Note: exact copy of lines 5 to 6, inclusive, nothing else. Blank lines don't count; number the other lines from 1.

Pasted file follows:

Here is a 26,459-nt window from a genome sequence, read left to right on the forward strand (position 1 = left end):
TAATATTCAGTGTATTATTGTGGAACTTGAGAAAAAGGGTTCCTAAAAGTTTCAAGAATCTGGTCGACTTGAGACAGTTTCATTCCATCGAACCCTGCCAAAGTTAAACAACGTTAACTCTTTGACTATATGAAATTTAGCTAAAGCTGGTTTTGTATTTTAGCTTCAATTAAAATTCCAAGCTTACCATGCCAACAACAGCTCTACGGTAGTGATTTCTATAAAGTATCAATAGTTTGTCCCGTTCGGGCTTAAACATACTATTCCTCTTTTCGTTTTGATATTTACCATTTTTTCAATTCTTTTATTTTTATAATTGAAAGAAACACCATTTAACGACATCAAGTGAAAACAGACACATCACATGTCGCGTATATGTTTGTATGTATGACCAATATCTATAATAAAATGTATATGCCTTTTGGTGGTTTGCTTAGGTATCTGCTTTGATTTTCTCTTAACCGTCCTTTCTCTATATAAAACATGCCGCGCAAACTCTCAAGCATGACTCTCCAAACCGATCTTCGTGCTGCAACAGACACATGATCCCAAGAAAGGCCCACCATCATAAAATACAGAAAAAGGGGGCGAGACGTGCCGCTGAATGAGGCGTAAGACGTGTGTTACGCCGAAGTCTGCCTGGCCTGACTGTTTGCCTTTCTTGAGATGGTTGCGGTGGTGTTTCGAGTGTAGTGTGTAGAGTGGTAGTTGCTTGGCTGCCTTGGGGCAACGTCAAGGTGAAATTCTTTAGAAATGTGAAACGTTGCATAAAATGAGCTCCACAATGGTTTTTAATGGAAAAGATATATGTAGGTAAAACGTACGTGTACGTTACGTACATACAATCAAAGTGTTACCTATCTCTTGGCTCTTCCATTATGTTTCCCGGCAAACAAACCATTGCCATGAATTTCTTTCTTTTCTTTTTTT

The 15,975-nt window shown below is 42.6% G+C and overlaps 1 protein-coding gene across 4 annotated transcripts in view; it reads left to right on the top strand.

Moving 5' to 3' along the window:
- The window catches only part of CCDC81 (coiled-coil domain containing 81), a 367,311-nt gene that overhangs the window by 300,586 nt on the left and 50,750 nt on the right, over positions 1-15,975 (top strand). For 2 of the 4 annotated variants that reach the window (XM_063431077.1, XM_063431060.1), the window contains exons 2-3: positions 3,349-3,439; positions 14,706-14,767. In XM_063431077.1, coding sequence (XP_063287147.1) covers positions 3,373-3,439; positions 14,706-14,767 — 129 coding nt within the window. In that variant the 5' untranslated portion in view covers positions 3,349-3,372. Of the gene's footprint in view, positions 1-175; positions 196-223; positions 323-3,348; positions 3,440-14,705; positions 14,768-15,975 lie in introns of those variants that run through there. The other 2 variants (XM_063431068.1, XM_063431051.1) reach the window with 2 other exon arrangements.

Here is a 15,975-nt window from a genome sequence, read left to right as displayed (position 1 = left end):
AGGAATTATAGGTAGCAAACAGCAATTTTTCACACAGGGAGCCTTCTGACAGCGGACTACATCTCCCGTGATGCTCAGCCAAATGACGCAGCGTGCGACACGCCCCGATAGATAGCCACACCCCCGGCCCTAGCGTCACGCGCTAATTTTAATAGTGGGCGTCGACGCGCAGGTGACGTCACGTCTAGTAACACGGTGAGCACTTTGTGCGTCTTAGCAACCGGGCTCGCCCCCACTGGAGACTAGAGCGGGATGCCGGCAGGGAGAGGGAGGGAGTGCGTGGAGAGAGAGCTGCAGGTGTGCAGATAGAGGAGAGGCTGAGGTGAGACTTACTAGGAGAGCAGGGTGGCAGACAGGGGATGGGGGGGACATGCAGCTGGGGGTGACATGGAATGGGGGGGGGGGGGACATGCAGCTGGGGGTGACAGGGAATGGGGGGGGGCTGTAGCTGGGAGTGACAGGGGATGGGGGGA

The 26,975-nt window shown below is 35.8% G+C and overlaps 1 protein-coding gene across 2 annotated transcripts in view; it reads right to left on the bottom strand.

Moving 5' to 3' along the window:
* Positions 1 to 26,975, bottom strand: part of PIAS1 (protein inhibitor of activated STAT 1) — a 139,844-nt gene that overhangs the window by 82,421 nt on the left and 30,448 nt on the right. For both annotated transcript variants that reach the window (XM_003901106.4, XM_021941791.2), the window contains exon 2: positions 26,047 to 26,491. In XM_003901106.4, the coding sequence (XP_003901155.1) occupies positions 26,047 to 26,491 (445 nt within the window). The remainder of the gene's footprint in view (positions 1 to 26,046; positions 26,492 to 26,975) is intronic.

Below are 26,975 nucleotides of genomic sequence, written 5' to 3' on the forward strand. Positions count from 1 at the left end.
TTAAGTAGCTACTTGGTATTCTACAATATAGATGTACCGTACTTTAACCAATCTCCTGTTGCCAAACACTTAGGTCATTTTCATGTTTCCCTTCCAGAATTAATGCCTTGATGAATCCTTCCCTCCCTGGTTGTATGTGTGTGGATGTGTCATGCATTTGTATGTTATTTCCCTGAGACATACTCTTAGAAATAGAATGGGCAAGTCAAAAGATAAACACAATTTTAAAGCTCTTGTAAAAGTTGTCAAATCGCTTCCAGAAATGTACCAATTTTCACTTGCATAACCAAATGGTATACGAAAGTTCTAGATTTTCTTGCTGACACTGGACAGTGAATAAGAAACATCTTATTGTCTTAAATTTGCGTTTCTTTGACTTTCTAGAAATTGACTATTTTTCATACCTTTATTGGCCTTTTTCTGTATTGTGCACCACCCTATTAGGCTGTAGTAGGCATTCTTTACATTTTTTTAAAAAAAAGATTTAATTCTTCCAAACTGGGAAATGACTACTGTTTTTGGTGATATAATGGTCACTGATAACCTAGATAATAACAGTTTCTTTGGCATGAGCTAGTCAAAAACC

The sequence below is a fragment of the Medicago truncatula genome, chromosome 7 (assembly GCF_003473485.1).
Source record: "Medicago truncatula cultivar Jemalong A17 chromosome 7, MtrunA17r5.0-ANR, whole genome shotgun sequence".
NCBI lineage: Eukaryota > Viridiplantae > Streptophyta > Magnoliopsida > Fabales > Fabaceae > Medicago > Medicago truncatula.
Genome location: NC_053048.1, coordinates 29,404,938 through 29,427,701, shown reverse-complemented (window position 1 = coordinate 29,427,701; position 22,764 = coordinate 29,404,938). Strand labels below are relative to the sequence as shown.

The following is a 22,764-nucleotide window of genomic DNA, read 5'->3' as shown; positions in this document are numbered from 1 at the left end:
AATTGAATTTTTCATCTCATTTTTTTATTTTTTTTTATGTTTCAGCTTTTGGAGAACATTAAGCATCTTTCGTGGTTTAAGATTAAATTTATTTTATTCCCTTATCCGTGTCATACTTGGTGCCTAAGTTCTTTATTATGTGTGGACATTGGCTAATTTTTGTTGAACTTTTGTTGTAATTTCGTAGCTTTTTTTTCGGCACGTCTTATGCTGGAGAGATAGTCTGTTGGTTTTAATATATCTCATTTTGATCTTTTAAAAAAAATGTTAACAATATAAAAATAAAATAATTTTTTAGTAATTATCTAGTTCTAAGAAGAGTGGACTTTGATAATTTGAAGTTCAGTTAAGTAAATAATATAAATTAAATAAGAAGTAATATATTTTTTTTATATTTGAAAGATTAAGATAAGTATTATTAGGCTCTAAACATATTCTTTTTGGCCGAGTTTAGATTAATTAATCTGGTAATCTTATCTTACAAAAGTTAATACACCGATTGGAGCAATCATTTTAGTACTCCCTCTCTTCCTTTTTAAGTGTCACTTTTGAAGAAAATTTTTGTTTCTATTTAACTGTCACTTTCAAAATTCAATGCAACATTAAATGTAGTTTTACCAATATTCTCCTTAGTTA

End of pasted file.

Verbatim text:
- The window catches only part of CCDC81 (coiled-coil domain containing 81), a 367,311-nt gene that overhangs the window by 300,586 nt on the left and 50,750 nt on the right, over positions 1-15,975 (top strand). For 2 of the 4 annotated variants that reach the window (XM_063431077.1, XM_063431060.1), the window contains exons 2-3: positions 3,349-3,439; positions 14,706-14,767. In XM_063431077.1, coding sequence (XP_063287147.1) covers positions 3,373-3,439; positions 14,706-14,767 — 129 coding nt within the window. In that variant the 5' untranslated portion in view covers positions 3,349-3,372. Of the gene's footprint in view, positions 1-175; positions 196-223; positions 323-3,348; positions 3,440-14,705; positions 14,768-15,975 lie in introns of those variants that run through there. The other 2 variants (XM_063431068.1, XM_063431051.1) reach the window with 2 other exon arrangements.

Here is a 15,975-nt window from a genome sequence, read left to right as displayed (position 1 = left end):